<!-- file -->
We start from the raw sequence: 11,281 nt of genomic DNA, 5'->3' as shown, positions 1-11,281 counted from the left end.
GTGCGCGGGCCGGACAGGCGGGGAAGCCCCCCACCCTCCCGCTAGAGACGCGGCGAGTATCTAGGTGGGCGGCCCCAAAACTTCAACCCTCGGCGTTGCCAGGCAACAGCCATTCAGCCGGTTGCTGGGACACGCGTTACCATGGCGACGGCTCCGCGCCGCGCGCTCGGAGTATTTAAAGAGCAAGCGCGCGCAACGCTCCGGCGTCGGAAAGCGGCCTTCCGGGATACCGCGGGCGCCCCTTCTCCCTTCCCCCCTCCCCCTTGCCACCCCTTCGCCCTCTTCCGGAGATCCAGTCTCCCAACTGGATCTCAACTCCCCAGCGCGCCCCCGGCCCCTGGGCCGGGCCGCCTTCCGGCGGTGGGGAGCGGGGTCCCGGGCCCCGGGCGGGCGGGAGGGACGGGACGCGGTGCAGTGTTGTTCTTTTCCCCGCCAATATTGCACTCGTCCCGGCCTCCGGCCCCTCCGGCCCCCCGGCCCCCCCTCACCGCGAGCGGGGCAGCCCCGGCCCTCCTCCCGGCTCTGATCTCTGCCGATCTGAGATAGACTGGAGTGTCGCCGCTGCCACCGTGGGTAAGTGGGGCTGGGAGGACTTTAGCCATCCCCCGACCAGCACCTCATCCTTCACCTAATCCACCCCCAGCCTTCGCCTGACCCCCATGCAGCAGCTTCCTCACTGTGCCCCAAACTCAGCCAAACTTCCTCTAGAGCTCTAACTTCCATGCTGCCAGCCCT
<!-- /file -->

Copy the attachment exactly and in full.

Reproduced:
We start from the raw sequence: 11,281 nt of genomic DNA, 5'->3' as shown, positions 1-11,281 counted from the left end.
GTGCGCGGGCCGGACAGGCGGGGAAGCCCCCCACCCTCCCGCTAGAGACGCGGCGAGTATCTAGGTGGGCGGCCCCAAAACTTCAACCCTCGGCGTTGCCAGGCAACAGCCATTCAGCCGGTTGCTGGGACACGCGTTACCATGGCGACGGCTCCGCGCCGCGCGCTCGGAGTATTTAAAGAGCAAGCGCGCGCAACGCTCCGGCGTCGGAAAGCGGCCTTCCGGGATACCGCGGGCGCCCCTTCTCCCTTCCCCCCTCCCCCTTGCCACCCCTTCGCCCTCTTCCGGAGATCCAGTCTCCCAACTGGATCTCAACTCCCCAGCGCGCCCCCGGCCCCTGGGCCGGGCCGCCTTCCGGCGGTGGGGAGCGGGGTCCCGGGCCCCGGGCGGGCGGGAGGGACGGGACGCGGTGCAGTGTTGTTCTTTTCCCCGCCAATATTGCACTCGTCCCGGCCTCCGGCCCCTCCGGCCCCCCGGCCCCCCCTCACCGCGAGCGGGGCAGCCCCGGCCCTCCTCCCGGCTCTGATCTCTGCCGATCTGAGATAGACTGGAGTGTCGCCGCTGCCACCGTGGGTAAGTGGGGCTGGGAGGACTTTAGCCATCCCCCGACCAGCACCTCATCCTTCACCTAATCCACCCCCAGCCTTCGCCTGACCCCCATGCAGCAGCTTCCTCACTGTGCCCCAAACTCAGCCAAACTTCCTCTAGAGCTCTAACTTCCATGCTGCCAGCCCT